He was clutch in the 2016 playoff game against Green Bay, but Aaron Rodgers and Jared Cook erased any memory of Bailey's game tying kick with less than two minutes to play. If Dallas is able to get off the field on that third down play, Bailey may have just had a chance to kick a game winner and send Dallas to the NFC Championship game.
During the regular season, only Justin Tucker can stake a claim as the best kicker in the history of the NFL, but Bailey is right there as well.
If Dallas can make a run into the playoffs and make some clutch kicks along the way, Bailey can begin to cement himself as the greatest of all-time.
There wasn't a player in the 90's who was as dominant at their position as Deion Sanders was at cornerback. You may find someone out there who would argue another player has been the best corner in the history of the NFL, but it's likely they aren't speaking rationally.
Deion Sanders won two Super Bowls. One with the San Francisco 49ers and then another with the Dallas Cowboys.
Sanders made eight Pro Bowls and was selected to the All-Pro 1st-team six times.
He finished with 17 total touchdowns for his career and his 53 interceptions tie him for 24th all-time.
Sure, 24th all-time isn't that great, but Sanders' reputation led to most quarterbacks throwing to the other side of the field. He was the definition of the shut-down corner. Before Revis Island came into being, Sanders was marooning opposing wide receivers on his own deserted island.
Rod Woodson, who played during a similar era to Deion, had more interceptions, but also switched to safety later in his career. He only recorded five 1st-team All-Pro selections and seven Pro Bowls at cornerback.
Deion's flair and attitude were second to none during the 90's. He talked the talk and walked the walk. He's one of those generationally transcendent players who would dominate the NFL in any era.
Jerry Jones is arguably the most prolific owner in NFL history.
Having bought the Dallas Cowboys for a mere $100 million, he and the rest of the Jones family have built it into the most valuable sports franchise in the world. Forbes recently released their updated franchise values and the Dallas Cowboys were valued at $4.2 billion.
His three Super Bowl trophies from the early 90s are still quite impressive. In the same time frame, only the New England Patriots have more championships, but Robert Kraft doesn't have the same league-wide influence that Jerry Jones holds.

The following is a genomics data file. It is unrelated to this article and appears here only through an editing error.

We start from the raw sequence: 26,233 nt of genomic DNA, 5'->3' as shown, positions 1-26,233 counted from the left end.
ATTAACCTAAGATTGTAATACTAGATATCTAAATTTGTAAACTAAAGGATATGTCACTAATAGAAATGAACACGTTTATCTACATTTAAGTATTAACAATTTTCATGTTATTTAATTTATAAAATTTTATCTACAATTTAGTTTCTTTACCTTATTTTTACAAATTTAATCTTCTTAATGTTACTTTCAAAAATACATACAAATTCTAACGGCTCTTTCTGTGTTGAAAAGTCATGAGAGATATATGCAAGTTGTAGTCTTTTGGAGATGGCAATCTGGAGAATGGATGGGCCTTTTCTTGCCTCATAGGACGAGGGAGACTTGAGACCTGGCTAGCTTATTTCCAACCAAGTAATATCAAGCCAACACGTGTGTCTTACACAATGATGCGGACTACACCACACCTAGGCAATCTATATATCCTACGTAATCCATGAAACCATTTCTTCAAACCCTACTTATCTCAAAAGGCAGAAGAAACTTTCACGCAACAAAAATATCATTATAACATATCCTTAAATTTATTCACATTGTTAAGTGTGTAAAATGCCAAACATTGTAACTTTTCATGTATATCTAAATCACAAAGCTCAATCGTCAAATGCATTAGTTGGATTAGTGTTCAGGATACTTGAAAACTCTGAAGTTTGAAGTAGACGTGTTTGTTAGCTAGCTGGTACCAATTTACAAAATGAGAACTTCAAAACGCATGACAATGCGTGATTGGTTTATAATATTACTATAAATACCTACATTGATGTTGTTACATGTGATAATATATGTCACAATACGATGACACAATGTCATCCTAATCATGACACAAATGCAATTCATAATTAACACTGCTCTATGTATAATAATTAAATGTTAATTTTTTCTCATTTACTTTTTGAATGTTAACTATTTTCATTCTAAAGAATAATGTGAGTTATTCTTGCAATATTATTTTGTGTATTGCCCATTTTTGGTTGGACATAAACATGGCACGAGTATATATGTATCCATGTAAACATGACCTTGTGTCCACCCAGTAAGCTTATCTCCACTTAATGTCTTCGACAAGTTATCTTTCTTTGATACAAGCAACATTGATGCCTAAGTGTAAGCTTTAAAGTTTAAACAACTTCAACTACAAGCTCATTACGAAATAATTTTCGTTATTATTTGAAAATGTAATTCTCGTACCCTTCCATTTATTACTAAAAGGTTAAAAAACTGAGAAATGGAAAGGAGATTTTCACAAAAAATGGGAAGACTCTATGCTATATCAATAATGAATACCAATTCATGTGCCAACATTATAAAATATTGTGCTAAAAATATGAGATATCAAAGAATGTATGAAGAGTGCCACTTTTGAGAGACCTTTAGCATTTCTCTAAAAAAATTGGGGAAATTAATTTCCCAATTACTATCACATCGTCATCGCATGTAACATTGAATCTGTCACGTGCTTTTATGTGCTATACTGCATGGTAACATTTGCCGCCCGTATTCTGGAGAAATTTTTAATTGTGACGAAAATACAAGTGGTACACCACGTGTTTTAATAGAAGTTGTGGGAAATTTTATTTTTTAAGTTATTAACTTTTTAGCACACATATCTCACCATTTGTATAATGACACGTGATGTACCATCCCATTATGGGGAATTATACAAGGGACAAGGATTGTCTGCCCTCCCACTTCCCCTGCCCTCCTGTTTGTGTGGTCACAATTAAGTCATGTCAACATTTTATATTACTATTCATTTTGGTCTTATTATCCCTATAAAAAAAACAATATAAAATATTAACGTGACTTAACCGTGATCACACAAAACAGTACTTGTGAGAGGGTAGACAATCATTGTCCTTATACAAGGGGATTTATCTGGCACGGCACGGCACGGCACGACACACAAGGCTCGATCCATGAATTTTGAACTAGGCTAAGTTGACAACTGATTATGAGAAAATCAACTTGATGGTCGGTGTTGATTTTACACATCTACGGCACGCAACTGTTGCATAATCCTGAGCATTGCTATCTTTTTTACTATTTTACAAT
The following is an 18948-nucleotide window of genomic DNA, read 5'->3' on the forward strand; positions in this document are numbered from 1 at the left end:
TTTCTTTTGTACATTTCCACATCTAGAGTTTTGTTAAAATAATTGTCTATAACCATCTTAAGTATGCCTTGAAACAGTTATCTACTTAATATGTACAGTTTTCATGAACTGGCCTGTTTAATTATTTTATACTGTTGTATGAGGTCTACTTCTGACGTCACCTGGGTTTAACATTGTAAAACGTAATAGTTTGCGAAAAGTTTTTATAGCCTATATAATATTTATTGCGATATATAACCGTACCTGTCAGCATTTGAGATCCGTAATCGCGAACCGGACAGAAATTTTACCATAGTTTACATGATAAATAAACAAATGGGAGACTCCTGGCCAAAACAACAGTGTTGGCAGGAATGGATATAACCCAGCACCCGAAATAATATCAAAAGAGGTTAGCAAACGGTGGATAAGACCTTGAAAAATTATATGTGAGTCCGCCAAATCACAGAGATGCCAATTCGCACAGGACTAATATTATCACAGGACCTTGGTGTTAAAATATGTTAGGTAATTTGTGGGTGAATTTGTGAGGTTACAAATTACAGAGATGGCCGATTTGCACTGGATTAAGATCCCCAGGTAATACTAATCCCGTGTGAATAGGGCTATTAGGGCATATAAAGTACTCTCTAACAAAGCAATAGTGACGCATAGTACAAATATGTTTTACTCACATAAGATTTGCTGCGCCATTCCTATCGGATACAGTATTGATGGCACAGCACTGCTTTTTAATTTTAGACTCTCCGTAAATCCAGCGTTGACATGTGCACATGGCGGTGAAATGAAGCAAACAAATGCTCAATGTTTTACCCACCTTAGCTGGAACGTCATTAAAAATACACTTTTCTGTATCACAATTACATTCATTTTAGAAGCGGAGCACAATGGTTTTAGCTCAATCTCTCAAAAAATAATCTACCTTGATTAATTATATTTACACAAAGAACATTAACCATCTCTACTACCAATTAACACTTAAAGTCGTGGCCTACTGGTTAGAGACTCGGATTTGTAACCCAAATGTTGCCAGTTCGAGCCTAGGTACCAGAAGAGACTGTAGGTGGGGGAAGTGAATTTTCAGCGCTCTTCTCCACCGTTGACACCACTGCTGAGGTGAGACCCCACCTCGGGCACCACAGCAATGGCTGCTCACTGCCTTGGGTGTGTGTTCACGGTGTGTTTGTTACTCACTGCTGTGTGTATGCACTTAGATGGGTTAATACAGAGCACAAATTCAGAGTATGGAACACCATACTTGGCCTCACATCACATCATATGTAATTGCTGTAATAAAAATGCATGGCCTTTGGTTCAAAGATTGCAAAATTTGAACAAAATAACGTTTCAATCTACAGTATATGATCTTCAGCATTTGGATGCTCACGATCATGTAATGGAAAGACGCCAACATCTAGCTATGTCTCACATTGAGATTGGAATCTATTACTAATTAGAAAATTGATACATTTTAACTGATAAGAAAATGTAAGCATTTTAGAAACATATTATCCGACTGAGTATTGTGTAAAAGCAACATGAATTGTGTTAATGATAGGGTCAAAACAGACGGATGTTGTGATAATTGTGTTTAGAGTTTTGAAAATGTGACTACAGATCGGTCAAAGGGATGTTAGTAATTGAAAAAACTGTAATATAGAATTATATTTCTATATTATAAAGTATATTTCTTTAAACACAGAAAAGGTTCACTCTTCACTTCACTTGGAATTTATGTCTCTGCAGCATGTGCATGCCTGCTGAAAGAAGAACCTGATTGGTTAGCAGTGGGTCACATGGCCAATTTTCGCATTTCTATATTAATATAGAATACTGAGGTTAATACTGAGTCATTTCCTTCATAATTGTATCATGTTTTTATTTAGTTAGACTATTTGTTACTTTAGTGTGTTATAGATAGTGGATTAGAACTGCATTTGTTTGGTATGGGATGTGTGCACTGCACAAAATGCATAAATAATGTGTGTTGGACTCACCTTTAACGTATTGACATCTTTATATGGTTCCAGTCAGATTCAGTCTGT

When Jones' bought the Cowboys, Major League Baseball was widely considered the most popular sport in the United States. Now, the NFL has completely taken over the sports market. Its offseason holds just as much intrigue as some sport's regular season.
The NFL draft has become an event unlike any other.
Jerry Jones is a big reason for all of that.
He helped shape the way the NFL approaches its TV deals and advertising. Not only has Jones taken America's Team and made it an international brand, he's done the same for the NFL. In Mexico, England, and Germany, American football continues to see growth in its club and youth levels. Every year more and more non-Americans make their way into the NFL.
Soon to be inducted into the NFL Hall of Fame, Jones' contributions to the NFL are legendary and will leave a legacy that will help the NFL continue to flourish for decades to come.
A lot of you will invariably argue that Jerry Jones is a terrible owner for allowing Jerry Jones to continue to be the general manager. Well, if “you liked those three Super Bowls, and I hope you did, I hope you did very much,” you better be willing to give Jerry Jones the GM credit for them. Because if you are willing to blame Jerry for the down years, then you better give him credit for the good years as well; recent history included.
Which Dallas Cowboys do you think deserve consideration for greatest of all time at their position? Which ones are on their way to being the greatest of all time at their position? Let us know in the comment section.